Home U.S. VA explores protecting your hacking cough from hacking

U.S. VA explores protecting your hacking cough from hacking

Though cybercriminals haven’t yet started hacking pacemakers for kicks, the U.S. Veteran Affairs Department (VA) has launched a new project to ensure connected medical devices are protected.

As reported by NextGov.com, VA has begun fact-finding information on methods to safeguard wirelessly connected medical equipment from malicious cyber attacks.

As the Internet of Things (IoT) is increasingly used in health applications, more and more connected devices are being employed by health centers and hospitals for patient monitoring and diagnosis.

VA is concerned that the wireless nature of the connectivity allows these devices to be vulnerable to nefarious actors. And so the department is undertaking a “comprehensive, defense-in-depth” initiative that seeks to secure IoT equipment on hospital networks from any malicious attacks.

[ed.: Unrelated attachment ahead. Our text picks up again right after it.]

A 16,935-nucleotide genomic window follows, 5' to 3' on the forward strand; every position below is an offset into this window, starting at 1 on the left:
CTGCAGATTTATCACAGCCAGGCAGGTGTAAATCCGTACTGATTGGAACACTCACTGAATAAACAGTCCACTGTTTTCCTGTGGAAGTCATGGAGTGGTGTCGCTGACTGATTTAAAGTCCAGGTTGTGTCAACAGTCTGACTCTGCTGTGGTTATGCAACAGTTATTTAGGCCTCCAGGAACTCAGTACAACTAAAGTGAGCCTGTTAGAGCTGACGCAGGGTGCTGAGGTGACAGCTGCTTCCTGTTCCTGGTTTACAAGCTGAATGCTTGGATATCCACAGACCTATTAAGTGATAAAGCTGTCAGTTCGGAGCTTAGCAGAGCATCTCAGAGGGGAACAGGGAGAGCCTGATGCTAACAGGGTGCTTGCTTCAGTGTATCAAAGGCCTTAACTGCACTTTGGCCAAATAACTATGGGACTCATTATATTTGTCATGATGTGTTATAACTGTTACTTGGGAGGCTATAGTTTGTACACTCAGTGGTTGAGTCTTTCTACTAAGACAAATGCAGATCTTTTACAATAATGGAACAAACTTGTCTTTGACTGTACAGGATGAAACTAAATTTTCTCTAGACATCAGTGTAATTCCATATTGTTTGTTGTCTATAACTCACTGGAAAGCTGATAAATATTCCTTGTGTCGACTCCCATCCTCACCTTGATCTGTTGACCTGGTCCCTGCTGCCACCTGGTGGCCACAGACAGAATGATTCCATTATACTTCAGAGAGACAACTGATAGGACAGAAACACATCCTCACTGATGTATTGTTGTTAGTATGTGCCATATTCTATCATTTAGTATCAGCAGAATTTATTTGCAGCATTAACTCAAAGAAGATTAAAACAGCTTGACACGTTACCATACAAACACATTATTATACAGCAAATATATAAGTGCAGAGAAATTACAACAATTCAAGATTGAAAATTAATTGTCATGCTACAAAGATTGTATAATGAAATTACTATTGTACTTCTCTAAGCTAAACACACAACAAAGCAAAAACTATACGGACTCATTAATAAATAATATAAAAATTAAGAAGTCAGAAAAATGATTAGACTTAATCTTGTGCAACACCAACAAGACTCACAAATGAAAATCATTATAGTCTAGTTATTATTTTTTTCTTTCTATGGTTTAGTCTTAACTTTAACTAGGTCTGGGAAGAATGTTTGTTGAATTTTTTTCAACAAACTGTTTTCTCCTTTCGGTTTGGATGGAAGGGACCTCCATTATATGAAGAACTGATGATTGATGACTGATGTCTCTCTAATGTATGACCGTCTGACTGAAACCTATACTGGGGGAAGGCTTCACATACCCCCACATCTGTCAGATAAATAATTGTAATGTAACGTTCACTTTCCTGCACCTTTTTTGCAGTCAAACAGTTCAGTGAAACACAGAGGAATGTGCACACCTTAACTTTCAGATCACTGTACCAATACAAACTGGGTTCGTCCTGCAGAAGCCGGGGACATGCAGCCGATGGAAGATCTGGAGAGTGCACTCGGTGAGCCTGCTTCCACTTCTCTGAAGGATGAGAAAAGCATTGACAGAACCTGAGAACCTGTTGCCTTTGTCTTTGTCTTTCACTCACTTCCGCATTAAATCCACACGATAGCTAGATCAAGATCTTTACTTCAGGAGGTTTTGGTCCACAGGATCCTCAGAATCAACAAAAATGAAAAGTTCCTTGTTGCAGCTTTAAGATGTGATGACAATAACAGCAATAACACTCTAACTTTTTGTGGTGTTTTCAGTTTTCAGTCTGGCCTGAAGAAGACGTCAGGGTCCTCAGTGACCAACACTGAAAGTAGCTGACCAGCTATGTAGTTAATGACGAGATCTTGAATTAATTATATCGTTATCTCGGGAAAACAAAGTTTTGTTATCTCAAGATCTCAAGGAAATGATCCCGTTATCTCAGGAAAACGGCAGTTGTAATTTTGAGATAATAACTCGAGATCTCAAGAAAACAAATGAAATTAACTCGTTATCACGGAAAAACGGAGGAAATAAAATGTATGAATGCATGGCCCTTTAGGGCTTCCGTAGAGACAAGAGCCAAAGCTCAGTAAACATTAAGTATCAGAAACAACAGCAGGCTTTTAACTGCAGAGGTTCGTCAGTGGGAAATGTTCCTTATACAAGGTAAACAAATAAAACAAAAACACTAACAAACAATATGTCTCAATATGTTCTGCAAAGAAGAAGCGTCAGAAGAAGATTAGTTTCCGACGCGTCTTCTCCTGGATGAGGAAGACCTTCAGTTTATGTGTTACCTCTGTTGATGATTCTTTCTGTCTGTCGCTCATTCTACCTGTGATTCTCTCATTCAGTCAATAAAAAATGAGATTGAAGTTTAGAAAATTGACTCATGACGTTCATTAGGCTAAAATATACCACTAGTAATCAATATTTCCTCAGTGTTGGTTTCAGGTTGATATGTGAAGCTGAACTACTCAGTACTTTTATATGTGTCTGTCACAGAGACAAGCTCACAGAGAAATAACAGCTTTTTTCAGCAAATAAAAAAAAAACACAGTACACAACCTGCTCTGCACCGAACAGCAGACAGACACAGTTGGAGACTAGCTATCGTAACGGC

VA’s interest in bolstering IoT security follows a recent attack on the MedStar Health network in Washington, D.C. which saw its patient records blocked by ransomware.

As more devices become integrated into healthcare facilities, concerns for hospital network security are increasing in tandem. This concern was behind VA’s new cybersecurity strategy launched last fall that focused on securing medical devices and general medical cybersecurity.

VA has set guidelines for the IoT security needs

According to the NextGov report, VA’s requirement for medical IoT security include: automation; scalability to millions of devices; consideration for device time lags; and the capacity to generate reports on protocols, threat indicators and device traffic volume.

And this data integrity issue is one that will grow ever thornier as medical wearables and implantables become more commonplace.

ReadWrite recently wrote that RFID chips, for example, could replace medical alerts bracelets and avoid drug interactions caused by mis-prescribing drugs but “a number of people have told me that the ease of removing an RFID chip (with a scalpel presumably) could result in identity or financial theft. Others raise the issues of hacking and long-term medical complications caused by implants. But regardless of resistance, this technology is here, it is being used successfully for a range of purposes and it will be an integral part of wearables of the future.”

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